Chestnut

A chestnut knife is used to score a chestnut with an “X” cut prior to roasting, so that steam does not build up inside and cause the nut to explode. They have very shallow blades so that they can cut through the shell without cutting through the nut inside.

Other knives

Mincing

Also known as a Mezzaluna (Italian: “half moon”) because of the shape, a mincing knife is a semicircular highly curved blade with a handle that allows the blade to be rocked back and forth repeatedly on a hard surface.This rocking motion is ideal for mincing and chopping. Some mincing knives are supplied with a wooden cutting board with a circular bowl-shaped indentation that matches the curvature of the knife. Some models have two blades that are parallel to each other to increase their mincing power.

Large mezzaluna-like knives with shallow curves are sometimes used to cut pizza, though the rolling pizza cutter is more common for this purpose.

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Accessories

Cutting board

cutting board is kitchen utensil used in conjunction with a knife. It is a flat surface, generally made of either woodplastic or glass (glass are less common because they dull the blade; used more for decoration), on which to cut food and which protects counter tops and knives from damage.

Carving fork

A carving fork is a long, two-pronged fork used to hold meat steady while it is being carved. Carving forks are often sold together with carving knives or slicers as part of a matched carving set.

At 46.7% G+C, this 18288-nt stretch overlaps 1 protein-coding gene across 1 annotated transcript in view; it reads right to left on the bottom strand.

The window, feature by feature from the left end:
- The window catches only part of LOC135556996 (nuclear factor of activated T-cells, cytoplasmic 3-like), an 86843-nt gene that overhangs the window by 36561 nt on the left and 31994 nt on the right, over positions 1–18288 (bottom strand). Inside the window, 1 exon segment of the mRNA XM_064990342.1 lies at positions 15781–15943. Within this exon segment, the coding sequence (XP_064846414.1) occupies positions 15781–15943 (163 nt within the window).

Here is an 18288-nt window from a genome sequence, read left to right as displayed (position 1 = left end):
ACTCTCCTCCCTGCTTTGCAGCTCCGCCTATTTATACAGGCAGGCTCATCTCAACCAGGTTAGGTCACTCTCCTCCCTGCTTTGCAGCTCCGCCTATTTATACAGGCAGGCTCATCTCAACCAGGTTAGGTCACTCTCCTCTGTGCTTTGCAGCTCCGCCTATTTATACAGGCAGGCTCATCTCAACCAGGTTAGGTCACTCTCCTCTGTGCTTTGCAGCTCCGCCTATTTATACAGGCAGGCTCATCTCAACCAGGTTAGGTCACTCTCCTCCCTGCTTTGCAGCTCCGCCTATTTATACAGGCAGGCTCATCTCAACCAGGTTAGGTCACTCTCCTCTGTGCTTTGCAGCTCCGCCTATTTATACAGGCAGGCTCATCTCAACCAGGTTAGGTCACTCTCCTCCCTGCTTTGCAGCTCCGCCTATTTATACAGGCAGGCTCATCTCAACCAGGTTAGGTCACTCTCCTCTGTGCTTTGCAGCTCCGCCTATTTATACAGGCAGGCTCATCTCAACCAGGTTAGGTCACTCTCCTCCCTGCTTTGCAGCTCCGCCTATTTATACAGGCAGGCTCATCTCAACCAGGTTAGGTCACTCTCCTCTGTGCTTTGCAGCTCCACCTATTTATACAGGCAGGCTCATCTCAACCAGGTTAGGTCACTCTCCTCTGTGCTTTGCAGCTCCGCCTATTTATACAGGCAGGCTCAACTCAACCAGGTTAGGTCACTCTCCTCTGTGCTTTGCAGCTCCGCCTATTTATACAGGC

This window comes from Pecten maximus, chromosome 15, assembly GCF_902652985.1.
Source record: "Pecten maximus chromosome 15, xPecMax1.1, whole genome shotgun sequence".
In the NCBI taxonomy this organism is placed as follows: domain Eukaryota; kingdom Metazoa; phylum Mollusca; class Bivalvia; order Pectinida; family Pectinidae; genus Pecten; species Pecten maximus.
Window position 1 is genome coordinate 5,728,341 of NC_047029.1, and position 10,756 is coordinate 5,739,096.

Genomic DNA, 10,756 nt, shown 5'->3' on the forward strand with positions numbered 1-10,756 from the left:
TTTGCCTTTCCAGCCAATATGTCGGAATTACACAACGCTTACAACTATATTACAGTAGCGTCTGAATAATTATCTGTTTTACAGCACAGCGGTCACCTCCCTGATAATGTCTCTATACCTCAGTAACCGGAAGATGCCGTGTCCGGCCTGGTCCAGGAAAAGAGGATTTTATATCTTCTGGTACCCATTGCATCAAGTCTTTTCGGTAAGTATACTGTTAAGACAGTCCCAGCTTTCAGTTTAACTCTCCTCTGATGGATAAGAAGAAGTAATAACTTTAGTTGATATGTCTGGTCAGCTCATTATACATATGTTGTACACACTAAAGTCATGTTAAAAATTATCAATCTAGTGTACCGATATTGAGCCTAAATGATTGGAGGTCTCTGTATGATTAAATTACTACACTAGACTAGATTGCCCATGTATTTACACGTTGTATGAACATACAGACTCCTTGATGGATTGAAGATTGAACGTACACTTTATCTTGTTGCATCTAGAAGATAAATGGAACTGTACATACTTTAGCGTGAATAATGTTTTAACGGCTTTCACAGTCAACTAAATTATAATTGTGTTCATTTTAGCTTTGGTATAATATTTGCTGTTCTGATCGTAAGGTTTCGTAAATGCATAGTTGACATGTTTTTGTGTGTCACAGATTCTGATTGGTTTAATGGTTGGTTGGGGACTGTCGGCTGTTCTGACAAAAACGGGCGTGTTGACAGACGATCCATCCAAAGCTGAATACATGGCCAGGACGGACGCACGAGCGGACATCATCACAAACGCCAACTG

Honing steel

Contrary to what many believe, the honing steel, also known as butcher’s steel or sharpening steel, is not a sharpener. A honing steel straightens the blade, while a sharpenersharpens the blade. A honing steel is a rod made of steel or ceramic, generally about 30 cm (1 foot) long (although can be longer) and 6 mm to 12 mm (¼ to ½ inch) thick. It is used to hone a knife blade after sharpening in order to restore the edge and improve cutting ability.

Shears

Shears are essentially kitchen scissors, though they can be used for many of the same jobs as knives, such as chopping herbs.

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Knife block

A knife block is a common way to store knives safely and close at hand in the kitchen. This is an angled block of wood, steel, or other material, with slots for inserting knife blades, and sometimes other accessories, like kitchen scissors. Many knife blocks, particularly those made of wood, cannot be cleaned on the inside. Magnetic knife bars and in-drawer holders are becoming popular as more sanitary alternatives.

Cut Resistant Gloves

Most commonly used in commercial kitchens, cut-resistant gloves (also referred to as cutting gloves) are used on the opposite hand to the cutting hand. They are for protecting this hand should the knife slip and slice into the user’s off hand. They are typically made of kevlar or metal mesh. Other uses for cutting gloves in kitchens include using or cleaning meat/cheese slicers, hand mixing very hot or cold food items, and cleaning or using any type of sharp bladed machine.

 

 

  • Stainless steelis an alloy of iron, approximately 10–15% chromium, possibly nickel, and molybdenum, with only a small amount of carbon. Typical stainless steel knives are made of 420 stainless, a high-chromium, low-end stainless steel alloy often used in flatware.